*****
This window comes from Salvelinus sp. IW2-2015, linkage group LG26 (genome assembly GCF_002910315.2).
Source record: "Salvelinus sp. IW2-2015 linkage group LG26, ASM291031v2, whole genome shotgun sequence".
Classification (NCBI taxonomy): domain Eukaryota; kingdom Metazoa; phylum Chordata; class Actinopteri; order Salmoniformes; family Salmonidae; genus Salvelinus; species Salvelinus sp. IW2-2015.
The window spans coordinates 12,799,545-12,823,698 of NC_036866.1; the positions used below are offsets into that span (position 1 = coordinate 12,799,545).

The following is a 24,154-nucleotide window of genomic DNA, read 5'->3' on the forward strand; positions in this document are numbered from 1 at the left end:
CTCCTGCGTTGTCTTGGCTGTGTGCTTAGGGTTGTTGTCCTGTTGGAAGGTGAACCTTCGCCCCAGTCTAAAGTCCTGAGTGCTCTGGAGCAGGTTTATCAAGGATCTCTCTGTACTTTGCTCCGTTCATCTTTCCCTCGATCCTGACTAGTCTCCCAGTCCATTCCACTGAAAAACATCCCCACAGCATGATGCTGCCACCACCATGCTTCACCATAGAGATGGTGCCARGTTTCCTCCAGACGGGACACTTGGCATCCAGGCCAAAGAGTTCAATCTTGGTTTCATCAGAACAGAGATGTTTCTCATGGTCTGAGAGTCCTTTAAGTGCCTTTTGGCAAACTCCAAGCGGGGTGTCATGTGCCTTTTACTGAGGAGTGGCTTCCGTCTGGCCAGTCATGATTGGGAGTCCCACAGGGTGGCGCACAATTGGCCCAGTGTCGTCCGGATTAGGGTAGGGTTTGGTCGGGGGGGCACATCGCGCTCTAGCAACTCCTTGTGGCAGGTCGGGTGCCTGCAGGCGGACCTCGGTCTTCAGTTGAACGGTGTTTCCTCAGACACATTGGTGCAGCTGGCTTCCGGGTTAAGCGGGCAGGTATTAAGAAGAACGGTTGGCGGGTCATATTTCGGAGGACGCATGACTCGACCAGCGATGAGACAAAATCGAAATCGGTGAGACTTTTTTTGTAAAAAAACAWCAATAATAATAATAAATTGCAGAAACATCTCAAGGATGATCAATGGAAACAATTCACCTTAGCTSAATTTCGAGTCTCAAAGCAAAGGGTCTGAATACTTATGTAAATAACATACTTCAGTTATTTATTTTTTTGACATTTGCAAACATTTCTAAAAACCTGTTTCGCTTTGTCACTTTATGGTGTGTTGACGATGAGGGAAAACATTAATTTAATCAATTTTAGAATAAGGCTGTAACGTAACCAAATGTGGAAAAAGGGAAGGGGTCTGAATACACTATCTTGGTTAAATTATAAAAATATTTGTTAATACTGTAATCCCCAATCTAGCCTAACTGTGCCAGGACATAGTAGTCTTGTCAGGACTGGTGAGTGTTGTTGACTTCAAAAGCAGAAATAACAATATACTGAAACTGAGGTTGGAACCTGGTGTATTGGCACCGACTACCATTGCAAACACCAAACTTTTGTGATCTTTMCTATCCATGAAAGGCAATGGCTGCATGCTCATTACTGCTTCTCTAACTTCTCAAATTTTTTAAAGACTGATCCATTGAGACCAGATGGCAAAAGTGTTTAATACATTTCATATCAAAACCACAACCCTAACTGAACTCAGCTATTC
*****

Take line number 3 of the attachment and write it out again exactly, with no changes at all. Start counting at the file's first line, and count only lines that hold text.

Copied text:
Classification (NCBI taxonomy): domain Eukaryota; kingdom Metazoa; phylum Chordata; class Actinopteri; order Salmoniformes; family Salmonidae; genus Salvelinus; species Salvelinus sp. IW2-2015.